10 October 2019

Iffy Recent Horrors

Iffy Recent Horrors 😕
by Kristin Battestella

Whether it's long form television, scary franchises, or famous faces onscreen, these recent horror legs leave a little something to be desired.

It was Okay

Bad Samaritan – Upsetting horses, whips, and screams open this 2018 thriller directed by Dean Devlin (Geostorm) starring David Tennant (Doctor Who) and Robert Sheehan (Red Riding). Older cars, computers, photography, and above the garage starving artists set the scene for our valets nicking from customers while they dine. It's a smooth operation – lifting trinkets, watches, small items that won't be missed. Why steal the gift card when you can scan it and they'll never know? Our burglars argue whether to con a decent family compared to the snobby rich before maneuvering around security systems, cameras, and dobermans. Viewers get to know these supposed crooks just trying to maximize any angle they can – Irish still struggling in corporate America while the bizarrely sans accent Tennant talks the expensive talk in his sweet Maserati. Coordinated snooping in his tricked out mod house to lift credit card numbers provides ominous phone action, handcuffs by the bed, and doors with seriously heavy locks. Encrypted passwords, suspect checkbooks, and smartphone flashlights lead to chains, horse bits, chairs bolted to the floor, and victims bound and gagged. Skeleton keys worn around the neck and cameras observing his quarry at all times elevate the suspense alongside designer tools, clean rooms, lye, serrated blades, and sinister saws. How can our robbers call the police without incriminating themselves? Close calls, regrets about the scheme, and fear of jail time or deportation bind our small timers against the twisted but suave serial killer methods, and stakeouts reveal mistakes made and a victim not where she is supposed to be. Our sociopath seeks to cleanse vulgar corruption at his secluded cabin containing torture devices, spurs, and cages. It's all about dressage and training to achieve the superior spark – just like a horse. Detective searches and police interviews come up empty thanks to coy clean ups, dismissing the bruises, lashes, and photographic proof. Our eponymous con turned do gooder becomes the prey – hacked, followed, and threatened with all manner of technology used against him. Sophisticated gadgets, vehicles, needles, and trackers implicate the petty thief, who turns to the seemingly uninterested FBI to file a missing persons report. Although he usually can't stand the low class squalor that's beyond “correction,” our killer's impressed with who's come to play in his sandbox. Terrorized families, job firings, social media blackmail, and presentation exposures help break the spirit as collared women are trained to go back to the cell and lock the door. The working class chaos and psycho trust fund order escalate to back alley attacks, violence down the stairs, baseball bats, gunshots, and explosions. So long as it isn't inelegant, who's next is going to watch, and snowy raids, jurisdiction technicalities, and shovel beatings lead to where all the gory bodies are buried. After resorting to the same old twisting mustache villain revelations, weak one on one fights, and action chases through the woods while the FBI sits on their hands waiting for a warrant; the finale does unfortunately loose some steam. The script never quite decides if we are inside the head of one or the other and doesn't always equally balance both sides. Overall this feels more like a nineties late night thriller – which is fine so long as viewers don't expect outright horror or thrills a minute – and fans of the cast can enjoy the careful orchestration and chilling interplay here.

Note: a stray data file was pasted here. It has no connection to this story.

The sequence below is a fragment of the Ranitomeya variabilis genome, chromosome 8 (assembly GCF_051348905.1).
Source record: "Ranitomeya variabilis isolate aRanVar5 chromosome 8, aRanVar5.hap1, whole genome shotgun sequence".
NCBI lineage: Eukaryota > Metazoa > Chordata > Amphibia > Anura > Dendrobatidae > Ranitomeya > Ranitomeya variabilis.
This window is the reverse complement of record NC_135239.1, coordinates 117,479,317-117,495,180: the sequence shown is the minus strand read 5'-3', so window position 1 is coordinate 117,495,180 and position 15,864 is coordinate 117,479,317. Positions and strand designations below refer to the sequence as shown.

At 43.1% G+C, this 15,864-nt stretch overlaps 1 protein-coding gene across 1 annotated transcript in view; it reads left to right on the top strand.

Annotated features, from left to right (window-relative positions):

Insidious: Chapter 3 – I liked the First Two in this franchise, but with releases so few and far between, it seems this 2015 prequel featuring Lin Shaye has been largely forgotten. Things here aren't off to a good start either with voices so, so low and music so, so loud. Unnecessary crescendos and warping toppers don't add atmosphere like the cluttered, old fashioned house and requests for a reading on a girl's late mother. Our psychic is out of the business and doesn't want to call on the dead because someone nasty may answer. Typical morning kitchen banter with dad Dermot Mulroney (My Best Friend's Wedding) restarts the story in a fancy apartment building complete with a bratty, ultimately irrelevant brother, hip friends with pink hair, and a kooky old black neighbor who dies first of course. Daughter Quinn rehearses but botches an audition thanks to bright spotlights and creepy shadows in the theater. Car accidents that should be shocking are again more so in volume than horror, but the hospital rush, flat lines, and fractures lead to a blue limbo and scary demon growls. Two broken legs make for sleeplessness and ringing hand bells (super loud naturally), a trapped in bed awkward amid thumps on the ceiling, shadowy arms, and phantom figures by the window. Locked basements, dark stairwells, parlors with skulls and crystal balls – the lone lady psychic fears and silence are much better than making the audience jump with a loud noise. It's weird, too, that a different horror series with astral demon action resorts to standard teen issues. While texting on an old slide keyboard phone and fake graphics are meant to indicate this is a decade ago, primitive video chat is used to great effect with the caller asking who's standing next to the would be victim when no one's there. Moved wheelchairs, figures behind the lace curtains, and looking under the bed frights increase as the intruder draws the shades, shuts the door, and flings the girl off the bed for more injuries and terror. This raspy breathing, mask wearing demon is pretty strong, jumping out four story windows and mystically transporting the wheelchair bound for abandoned fifth floor races. He's luring faceless ingenues to Room 514 yet no one researches the history of this creepy art deco building, and it takes gooey footprints on the ceiling for Dad to get a clue. It's easy to blink and miss dialogue here, questionable internal logic makes things confusing, and exposition about suicides and the reasons behind Elise giving up readings are left to exposition when we could have experienced the characterization. The living must search in the dark, resisting the lure to join dead relatives as evil follows them back from the astral underworld. The foggy corridors and red elevators are creepy, but it takes over an hour to get proactive against the demons – random scares, ghostly girls, and fun house horrors waste time while distorted frights predicting the First Insidious remain too brief. Ghost hunters found on the internet are called in complete with hidden cameras and night vision to record the flickering power, cracking bones, chilling possessions, and eyeballs in the throat. Seeing Elise overcome her issues to bring the psychic team together should have been the focus here, but for everything good, something cliché interferes. With the teen in trouble start and the psychic battles in the end, this feels like two different movies culminating with typical rattling furniture, whooshing action, and good ghosts conveniently coming through in the nick of time. Although this is late night watchable, there was potential for something much more than jump scares and gotchas.